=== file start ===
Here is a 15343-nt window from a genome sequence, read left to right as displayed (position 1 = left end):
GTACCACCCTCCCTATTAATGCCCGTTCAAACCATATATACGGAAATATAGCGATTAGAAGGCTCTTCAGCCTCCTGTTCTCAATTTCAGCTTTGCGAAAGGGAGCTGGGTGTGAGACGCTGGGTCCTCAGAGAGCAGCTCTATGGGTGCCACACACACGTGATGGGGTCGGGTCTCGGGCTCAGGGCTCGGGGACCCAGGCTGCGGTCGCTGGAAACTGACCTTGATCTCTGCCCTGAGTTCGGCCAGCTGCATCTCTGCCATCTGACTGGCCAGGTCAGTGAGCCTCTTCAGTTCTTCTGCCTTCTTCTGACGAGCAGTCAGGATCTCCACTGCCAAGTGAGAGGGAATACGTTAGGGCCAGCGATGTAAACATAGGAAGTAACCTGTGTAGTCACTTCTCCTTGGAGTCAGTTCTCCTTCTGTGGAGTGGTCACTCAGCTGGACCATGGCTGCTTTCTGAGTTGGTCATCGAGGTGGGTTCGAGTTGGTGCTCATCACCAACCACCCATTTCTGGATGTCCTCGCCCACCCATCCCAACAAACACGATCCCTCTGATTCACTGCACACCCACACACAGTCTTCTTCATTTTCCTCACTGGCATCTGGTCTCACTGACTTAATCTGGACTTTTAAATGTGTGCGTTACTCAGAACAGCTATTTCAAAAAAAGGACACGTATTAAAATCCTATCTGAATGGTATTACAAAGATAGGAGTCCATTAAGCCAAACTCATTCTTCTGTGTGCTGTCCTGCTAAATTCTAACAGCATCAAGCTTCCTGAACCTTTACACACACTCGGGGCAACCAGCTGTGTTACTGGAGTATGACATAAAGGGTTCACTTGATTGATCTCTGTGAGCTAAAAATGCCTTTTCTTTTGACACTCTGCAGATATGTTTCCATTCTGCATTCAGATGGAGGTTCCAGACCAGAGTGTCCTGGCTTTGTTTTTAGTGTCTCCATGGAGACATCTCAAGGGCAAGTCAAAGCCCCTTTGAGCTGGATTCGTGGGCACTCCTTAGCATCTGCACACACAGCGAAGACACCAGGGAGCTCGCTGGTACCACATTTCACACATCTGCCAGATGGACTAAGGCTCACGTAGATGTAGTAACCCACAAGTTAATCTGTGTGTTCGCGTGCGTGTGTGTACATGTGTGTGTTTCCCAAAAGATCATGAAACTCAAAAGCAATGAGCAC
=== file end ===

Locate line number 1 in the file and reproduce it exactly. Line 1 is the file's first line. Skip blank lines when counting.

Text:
Here is a 15343-nt window from a genome sequence, read left to right as displayed (position 1 = left end):